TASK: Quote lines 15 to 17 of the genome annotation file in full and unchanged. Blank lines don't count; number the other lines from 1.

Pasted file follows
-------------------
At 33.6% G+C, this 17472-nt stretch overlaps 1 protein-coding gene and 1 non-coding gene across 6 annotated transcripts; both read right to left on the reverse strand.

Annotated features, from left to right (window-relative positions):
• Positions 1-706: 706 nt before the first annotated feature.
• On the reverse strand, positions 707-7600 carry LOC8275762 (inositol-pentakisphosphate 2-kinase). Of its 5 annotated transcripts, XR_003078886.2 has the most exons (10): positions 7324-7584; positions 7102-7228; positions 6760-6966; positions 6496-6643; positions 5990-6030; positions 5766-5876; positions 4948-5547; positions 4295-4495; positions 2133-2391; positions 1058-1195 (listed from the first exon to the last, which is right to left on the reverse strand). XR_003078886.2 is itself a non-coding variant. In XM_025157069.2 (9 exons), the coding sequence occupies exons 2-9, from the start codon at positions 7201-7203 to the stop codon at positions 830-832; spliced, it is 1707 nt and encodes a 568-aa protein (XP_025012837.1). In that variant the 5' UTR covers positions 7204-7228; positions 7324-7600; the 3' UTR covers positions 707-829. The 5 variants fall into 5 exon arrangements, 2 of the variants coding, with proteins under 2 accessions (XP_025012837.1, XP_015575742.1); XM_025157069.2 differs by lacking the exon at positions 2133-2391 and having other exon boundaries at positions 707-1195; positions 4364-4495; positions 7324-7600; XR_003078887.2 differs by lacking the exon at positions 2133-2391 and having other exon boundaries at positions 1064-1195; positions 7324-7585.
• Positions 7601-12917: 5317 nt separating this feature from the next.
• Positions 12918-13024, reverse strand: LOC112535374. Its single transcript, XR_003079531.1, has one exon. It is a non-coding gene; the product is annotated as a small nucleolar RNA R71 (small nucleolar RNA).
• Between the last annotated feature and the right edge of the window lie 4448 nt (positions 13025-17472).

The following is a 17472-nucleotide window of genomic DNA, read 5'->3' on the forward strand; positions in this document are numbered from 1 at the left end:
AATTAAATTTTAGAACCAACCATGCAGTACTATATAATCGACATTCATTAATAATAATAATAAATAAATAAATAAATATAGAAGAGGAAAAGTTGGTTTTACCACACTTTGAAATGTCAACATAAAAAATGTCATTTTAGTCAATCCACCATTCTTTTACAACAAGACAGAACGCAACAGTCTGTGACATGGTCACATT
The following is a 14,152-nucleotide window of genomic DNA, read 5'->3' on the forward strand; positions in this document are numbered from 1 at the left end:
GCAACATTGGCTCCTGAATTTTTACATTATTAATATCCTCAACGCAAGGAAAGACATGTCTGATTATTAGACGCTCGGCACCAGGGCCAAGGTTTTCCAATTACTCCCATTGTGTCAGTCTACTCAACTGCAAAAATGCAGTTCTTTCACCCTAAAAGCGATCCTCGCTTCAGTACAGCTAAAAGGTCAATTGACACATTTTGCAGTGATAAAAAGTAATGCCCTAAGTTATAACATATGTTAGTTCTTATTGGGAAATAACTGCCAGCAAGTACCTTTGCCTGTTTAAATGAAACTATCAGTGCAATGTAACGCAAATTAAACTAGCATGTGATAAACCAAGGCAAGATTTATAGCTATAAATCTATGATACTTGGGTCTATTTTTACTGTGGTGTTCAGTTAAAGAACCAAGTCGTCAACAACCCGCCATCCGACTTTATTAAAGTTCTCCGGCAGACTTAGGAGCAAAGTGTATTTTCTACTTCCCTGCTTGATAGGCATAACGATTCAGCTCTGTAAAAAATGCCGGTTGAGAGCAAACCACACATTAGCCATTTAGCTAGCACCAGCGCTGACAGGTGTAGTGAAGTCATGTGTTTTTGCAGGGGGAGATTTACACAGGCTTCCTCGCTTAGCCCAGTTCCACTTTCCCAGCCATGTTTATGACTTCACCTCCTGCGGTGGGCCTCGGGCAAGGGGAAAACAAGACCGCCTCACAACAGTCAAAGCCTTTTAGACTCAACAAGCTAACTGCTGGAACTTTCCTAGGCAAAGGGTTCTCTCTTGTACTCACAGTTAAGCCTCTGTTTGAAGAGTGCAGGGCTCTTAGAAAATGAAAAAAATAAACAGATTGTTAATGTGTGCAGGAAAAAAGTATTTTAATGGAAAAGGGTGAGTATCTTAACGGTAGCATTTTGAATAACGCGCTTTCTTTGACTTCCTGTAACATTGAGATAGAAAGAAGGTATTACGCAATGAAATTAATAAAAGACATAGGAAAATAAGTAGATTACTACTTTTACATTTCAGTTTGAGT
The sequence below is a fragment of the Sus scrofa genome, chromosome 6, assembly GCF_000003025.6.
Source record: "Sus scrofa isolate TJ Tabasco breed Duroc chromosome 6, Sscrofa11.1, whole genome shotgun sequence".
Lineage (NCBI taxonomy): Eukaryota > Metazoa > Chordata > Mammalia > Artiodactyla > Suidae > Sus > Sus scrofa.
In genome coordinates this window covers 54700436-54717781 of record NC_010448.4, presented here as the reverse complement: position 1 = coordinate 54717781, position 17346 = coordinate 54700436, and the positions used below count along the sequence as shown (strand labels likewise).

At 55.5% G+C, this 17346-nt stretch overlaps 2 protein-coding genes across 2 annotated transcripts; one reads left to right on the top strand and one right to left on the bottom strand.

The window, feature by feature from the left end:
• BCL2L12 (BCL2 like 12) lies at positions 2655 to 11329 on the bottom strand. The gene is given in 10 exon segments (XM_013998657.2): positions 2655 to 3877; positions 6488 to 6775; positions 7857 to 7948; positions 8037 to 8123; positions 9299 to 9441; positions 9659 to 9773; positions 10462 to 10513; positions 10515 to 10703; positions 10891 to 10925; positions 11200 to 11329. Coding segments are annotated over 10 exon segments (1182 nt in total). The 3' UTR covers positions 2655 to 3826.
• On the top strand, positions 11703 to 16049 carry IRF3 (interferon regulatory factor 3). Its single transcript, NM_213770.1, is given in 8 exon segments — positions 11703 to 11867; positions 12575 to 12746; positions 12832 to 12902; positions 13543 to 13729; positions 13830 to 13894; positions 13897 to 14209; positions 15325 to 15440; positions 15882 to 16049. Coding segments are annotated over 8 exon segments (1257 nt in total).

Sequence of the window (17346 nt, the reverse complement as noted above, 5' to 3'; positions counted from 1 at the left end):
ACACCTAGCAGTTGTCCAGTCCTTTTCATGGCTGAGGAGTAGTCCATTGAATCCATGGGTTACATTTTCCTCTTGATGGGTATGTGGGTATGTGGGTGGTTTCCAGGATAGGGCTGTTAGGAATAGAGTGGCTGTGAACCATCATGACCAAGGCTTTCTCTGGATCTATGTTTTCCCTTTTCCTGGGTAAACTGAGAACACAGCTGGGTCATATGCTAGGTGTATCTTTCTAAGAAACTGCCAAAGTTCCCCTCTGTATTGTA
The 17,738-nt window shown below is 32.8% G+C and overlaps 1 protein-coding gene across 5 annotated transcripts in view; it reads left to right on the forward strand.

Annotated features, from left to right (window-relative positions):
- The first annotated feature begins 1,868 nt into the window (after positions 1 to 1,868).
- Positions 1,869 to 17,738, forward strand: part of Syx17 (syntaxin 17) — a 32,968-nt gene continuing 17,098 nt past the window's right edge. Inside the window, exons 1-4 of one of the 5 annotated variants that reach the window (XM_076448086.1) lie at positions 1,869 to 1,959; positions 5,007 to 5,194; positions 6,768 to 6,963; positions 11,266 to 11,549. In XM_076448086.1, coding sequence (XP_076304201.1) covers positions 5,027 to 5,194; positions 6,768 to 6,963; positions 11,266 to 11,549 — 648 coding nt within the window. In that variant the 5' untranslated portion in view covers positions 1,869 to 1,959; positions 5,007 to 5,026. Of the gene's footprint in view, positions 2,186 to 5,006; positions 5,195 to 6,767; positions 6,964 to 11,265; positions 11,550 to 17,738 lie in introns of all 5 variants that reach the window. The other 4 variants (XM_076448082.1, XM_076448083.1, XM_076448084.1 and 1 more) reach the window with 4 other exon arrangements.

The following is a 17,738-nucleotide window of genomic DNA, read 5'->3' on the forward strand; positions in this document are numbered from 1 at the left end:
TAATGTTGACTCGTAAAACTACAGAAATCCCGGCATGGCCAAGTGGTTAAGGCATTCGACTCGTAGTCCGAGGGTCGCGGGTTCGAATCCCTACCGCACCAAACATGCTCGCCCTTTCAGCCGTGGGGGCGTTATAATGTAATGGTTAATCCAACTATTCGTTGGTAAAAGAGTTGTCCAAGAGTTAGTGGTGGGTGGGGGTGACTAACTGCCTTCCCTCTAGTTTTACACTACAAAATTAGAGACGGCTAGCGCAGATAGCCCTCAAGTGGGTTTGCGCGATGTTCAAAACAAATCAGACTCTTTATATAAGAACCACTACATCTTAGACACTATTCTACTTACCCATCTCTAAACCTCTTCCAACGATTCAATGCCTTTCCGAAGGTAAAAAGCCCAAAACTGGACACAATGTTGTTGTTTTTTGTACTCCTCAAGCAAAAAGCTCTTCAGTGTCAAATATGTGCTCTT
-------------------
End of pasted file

In genome coordinates this window covers 54700436-54717781 of record NC_010448.4, presented here as the reverse complement: position 1 = coordinate 54717781, position 17346 = coordinate 54700436, and the positions used below count along the sequence as shown (strand labels likewise).

At 55.5% G+C, this 17346-nt stretch overlaps 2 protein-coding genes across 2 annotated transcripts; one reads left to right on the top strand and one right to left on the bottom strand.

The window, feature by feature from the left end: